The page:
• Figurative language—Comparisons, representations, and associations shift meaning from the literal to the figurative. Figurative language can include word choice, imagery, and symbols. Simile, metaphor, personification, and allusions are all examples of figurative language.

  • Literary argumentation—How do you write about literature yourself? You develop your interpretation (using the first five of the Big Six!) and then communicate it. You need to develop a thesis—a defensible claim—and support it with textual evidence. 

The multiple-choice section of the AP English Literature and Composition exam will be testing your knowledge of the Big Six. Each one is weighted a certain amount in the multiple-choice questions.


AP English Literature & Composition Book List

There is no required reading or book list for the AP English Literature exam, but the College Board provides a list of authors and poets with whom you should be familiar and whose work is of the caliber and density that you are expected to understand. These lists include:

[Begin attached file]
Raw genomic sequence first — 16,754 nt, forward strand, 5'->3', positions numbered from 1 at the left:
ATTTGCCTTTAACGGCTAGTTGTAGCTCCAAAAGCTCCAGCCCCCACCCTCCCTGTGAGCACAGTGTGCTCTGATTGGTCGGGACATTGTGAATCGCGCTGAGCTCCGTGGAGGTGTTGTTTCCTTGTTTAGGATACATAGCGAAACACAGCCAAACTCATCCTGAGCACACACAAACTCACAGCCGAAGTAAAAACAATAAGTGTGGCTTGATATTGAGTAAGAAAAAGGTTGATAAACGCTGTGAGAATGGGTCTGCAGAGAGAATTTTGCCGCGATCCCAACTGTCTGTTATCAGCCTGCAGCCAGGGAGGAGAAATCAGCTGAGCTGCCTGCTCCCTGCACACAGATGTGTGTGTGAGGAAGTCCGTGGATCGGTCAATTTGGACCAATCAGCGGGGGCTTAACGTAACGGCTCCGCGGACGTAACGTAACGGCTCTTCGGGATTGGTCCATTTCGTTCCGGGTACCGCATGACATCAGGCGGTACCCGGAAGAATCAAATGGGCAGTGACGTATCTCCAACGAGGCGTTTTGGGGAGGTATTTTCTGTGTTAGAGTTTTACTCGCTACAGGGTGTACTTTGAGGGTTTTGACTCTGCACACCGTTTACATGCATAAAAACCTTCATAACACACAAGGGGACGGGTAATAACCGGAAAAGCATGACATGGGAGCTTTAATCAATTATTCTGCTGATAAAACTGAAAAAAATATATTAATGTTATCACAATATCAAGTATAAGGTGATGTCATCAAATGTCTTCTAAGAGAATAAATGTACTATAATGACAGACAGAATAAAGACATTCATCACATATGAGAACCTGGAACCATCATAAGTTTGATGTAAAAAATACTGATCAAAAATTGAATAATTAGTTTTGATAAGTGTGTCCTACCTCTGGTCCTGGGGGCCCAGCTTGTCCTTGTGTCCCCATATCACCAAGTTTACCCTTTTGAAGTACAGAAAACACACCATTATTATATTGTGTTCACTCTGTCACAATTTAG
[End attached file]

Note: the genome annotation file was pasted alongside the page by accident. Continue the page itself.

• Poetry: W.H. Auden, Elizabeth Bishop, William Blake, Anne Bradstreet, Edward Kamau Brathwaite, Gwendolyn Brooks, Robert Browning, George Gordon/Lord Byron, Lorna Dee Cervantes, Geoffrey Chaucer, Lucille Clifton, Samuel Taylor Coleridge, Billy Collins, H.D. (Hilda Doolittle), Emily Dickinson, John Donne, Rita Dove, Paul Laurence Dunbar, T.S. Eliot, Robert Frost, Joy Harjo, Seamus Heaney, George Herbert, Garrett Hongo, Gerard Manley Hopkins, Langston Hughes, Ben Jonson, John Keats, Philip Larkin, Robert Lowell, Andrew Marvell, John Milton, Marianne Moore, Sylvia Plath, Edgar Allan Poe, Alexander Pope, Adrienne Rich, Anne Sexton, William Shakespeare, Percy Bysshe Shelley, Leslie Marmon Silko, Cathy Song, Wallace Stevens, Alfred, Lord Tennyson, Derek Walcott, Walt Whitman, Richard Wilbur, William Carlos Williams, William Wordsworth, William Butler Yeats